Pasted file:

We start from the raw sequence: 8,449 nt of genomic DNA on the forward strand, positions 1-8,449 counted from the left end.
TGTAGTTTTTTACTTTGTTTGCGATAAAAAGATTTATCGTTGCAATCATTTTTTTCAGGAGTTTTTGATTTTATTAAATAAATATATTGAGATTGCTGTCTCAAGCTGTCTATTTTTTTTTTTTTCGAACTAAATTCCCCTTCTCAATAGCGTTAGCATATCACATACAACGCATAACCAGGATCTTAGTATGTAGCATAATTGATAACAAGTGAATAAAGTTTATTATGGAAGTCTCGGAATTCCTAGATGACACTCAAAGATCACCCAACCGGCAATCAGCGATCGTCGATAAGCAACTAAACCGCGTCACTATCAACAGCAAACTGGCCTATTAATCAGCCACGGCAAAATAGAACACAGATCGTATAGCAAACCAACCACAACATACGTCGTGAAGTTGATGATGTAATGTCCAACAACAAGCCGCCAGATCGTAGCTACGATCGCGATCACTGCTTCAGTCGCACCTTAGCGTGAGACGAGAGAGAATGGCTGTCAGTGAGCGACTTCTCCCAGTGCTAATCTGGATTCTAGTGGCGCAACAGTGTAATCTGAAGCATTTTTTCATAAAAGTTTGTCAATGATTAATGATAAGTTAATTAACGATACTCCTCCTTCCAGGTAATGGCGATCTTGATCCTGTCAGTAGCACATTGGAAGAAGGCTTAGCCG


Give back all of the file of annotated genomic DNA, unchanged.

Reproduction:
We start from the raw sequence: 8,449 nt of genomic DNA on the forward strand, positions 1-8,449 counted from the left end.
TGTAGTTTTTTACTTTGTTTGCGATAAAAAGATTTATCGTTGCAATCATTTTTTTCAGGAGTTTTTGATTTTATTAAATAAATATATTGAGATTGCTGTCTCAAGCTGTCTATTTTTTTTTTTTTCGAACTAAATTCCCCTTCTCAATAGCGTTAGCATATCACATACAACGCATAACCAGGATCTTAGTATGTAGCATAATTGATAACAAGTGAATAAAGTTTATTATGGAAGTCTCGGAATTCCTAGATGACACTCAAAGATCACCCAACCGGCAATCAGCGATCGTCGATAAGCAACTAAACCGCGTCACTATCAACAGCAAACTGGCCTATTAATCAGCCACGGCAAAATAGAACACAGATCGTATAGCAAACCAACCACAACATACGTCGTGAAGTTGATGATGTAATGTCCAACAACAAGCCGCCAGATCGTAGCTACGATCGCGATCACTGCTTCAGTCGCACCTTAGCGTGAGACGAGAGAGAATGGCTGTCAGTGAGCGACTTCTCCCAGTGCTAATCTGGATTCTAGTGGCGCAACAGTGTAATCTGAAGCATTTTTTCATAAAAGTTTGTCAATGATTAATGATAAGTTAATTAACGATACTCCTCCTTCCAGGTAATGGCGATCTTGATCCTGTCAGTAGCACATTGGAAGAAGGCTTAGCCG